Which line graph, equations and physical processes go together?
Read all about electromagnetism in our interactive article.
Look at the calculus behind the simple act of a car going over a step.
See how the motion of the simple pendulum is not-so-simple after all.
Use trigonometry to determine whether solar eclipses on earth can be perfect.
Explore how can changing the axes for a plot of an equation can lead to different shaped graphs emerging
Ever wondered what it would be like to vaporise a diamond? Find out inside...
Work in groups to try to create the best approximations to these physical quantities.
Get some practice using big and small numbers in chemistry.
Explore displacement/time and velocity/time graphs with this mouse motion sensor.
In which Olympic event does a human travel fastest? Decide which events to include in your Alternative Record Book.
Make an accurate diagram of the solar system and explore the concept of a grand conjunction.
How fast would you have to throw a ball upwards so that it would never land?
Can you suggest a curve to fit some experimental data? Can you work out where the data might have come from?
Work out the numerical values for these physical quantities.
An introduction to a useful tool to check the validity of an equation.
Many physical constants are only known to a certain accuracy. Explore the numerical error bounds in the mass of water and its constituents.
Explore the rates of growth of the sorts of simple polynomials often used in mathematical modelling.
Estimate these curious quantities sufficiently accurately that you can rank them in order of size
Use your skill and knowledge to place various scientific lengths in order of size. Can you judge the length of objects with sizes ranging from 1 Angstrom to 1 million km with no wrong attempts?
When you change the units, do the numbers get bigger or smaller?
Which units would you choose best to fit these situations?
A look at the fluid mechanics questions that are raised by the Stonehenge 'bluestones'.
Explore the power of aeroplanes, spaceships and horses.
Follow in the steps of Newton and find the path that the earth follows around the sun.
Have you got the Mach knack? Discover the mathematics behind exceeding the sound barrier.
Find out some of the mathematics behind neural networks.
Look at the units in the expression for the energy levels of the electrons in a hydrogen atom according to the Bohr model.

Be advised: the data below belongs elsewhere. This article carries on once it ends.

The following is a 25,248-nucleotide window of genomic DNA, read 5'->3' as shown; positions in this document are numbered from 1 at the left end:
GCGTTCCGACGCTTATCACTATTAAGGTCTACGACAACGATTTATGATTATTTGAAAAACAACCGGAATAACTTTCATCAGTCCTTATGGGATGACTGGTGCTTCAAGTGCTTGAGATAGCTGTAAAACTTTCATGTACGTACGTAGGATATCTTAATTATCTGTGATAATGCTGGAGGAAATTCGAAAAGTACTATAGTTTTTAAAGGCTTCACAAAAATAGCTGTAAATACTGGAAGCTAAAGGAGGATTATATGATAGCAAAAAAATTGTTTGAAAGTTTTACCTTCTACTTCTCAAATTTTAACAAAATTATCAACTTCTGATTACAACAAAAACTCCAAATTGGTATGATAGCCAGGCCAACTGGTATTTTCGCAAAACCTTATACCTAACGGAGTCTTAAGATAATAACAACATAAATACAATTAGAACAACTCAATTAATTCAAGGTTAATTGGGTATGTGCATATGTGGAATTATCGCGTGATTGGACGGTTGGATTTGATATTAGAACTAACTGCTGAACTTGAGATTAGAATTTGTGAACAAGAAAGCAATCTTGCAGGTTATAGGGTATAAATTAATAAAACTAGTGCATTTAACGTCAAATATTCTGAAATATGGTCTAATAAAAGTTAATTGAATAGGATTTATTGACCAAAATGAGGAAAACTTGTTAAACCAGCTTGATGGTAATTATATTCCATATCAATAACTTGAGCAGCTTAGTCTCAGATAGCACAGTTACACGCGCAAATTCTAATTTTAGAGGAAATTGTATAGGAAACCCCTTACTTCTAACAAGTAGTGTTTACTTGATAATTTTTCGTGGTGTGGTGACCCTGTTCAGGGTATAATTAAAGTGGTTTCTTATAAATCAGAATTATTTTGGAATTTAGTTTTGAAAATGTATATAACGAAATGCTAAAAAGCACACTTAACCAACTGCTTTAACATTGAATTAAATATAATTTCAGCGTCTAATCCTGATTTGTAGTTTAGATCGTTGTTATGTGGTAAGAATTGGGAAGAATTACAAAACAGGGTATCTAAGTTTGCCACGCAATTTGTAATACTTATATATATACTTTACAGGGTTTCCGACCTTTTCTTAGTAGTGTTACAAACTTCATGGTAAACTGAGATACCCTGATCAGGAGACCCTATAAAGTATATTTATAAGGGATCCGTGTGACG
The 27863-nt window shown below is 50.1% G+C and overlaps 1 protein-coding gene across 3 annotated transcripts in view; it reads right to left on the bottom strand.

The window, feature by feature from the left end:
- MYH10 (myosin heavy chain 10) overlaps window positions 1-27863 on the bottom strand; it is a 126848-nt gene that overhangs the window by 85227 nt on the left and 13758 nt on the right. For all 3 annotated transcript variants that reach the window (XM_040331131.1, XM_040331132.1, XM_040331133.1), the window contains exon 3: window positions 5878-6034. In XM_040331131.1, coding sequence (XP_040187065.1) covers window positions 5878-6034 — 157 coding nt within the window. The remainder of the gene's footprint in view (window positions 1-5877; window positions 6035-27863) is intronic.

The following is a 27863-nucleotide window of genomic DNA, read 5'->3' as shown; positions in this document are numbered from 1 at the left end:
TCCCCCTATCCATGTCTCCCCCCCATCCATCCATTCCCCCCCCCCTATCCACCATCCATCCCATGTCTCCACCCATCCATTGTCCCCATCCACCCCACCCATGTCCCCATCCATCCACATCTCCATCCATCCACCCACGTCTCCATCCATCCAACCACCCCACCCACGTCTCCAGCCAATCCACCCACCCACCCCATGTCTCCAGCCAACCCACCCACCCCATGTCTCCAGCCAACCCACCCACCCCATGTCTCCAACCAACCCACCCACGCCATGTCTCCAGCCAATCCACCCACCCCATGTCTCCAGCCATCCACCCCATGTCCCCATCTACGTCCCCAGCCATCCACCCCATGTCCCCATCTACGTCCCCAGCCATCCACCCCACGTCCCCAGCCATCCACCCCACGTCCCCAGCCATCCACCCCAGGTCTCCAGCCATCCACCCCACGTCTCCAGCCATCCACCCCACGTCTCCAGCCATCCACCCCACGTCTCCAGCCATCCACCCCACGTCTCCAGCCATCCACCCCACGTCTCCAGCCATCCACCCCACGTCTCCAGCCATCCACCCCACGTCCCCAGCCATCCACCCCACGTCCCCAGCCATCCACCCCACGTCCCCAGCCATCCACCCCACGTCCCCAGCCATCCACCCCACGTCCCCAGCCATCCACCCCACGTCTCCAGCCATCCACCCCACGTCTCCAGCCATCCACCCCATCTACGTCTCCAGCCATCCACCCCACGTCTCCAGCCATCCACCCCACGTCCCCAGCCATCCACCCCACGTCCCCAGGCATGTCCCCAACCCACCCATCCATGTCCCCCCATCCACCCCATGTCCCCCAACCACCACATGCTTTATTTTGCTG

What is an AC voltage? How much power does an AC power source supply?
Find the equation from which to calculate the resistance of an infinite network of resistances.
A ball whooshes down a slide and hits another ball which flies off the slide horizontally as a projectile. How far does it go?
Explore the Lorentz force law for charges moving in different ways.
Problems which make you think about the kinetic ideas underlying the ideal gas laws.
Where will the spaceman go when he falls through these strange planetary systems?
Investigate some of the issues raised by Geiger and Marsden's famous scattering experiment in which they fired alpha particles at a sheet of gold.
A look at a fluid mechanics technique called the Steady Flow Momentum Equation.
Investigate the effects of the half-lifes of the isotopes of cobalt on the mass of a mystery lump of the element.
Can you work out the natural time scale for the universe?
How high will a ball taking a million seconds to fall travel?
Investigate why the Lennard-Jones potential gives a good approximate explanation for the behaviour of atoms at close ranges
engNRICH is the area of the stemNRICH Advanced site devoted to the mathematics underlying the study of engineering
Can you arrange a set of charged particles so that none of them start to move when released from rest?
An article demonstrating mathematically how various physical modelling assumptions affect the solution to the seemingly simple problem of the projectile.
When a mixture of gases burn, will the volume change?
Some explanations of basic terms and some phenomena discovered by ancient astronomers
Explore the energy of this incredibly energetic particle which struck Earth on October 15th 1991
Things are roughened up and friction is now added to the approximate simple pendulum
Can you match up the entries from this table of units?
Show that even a very powerful spaceship would eventually run out of overtaking power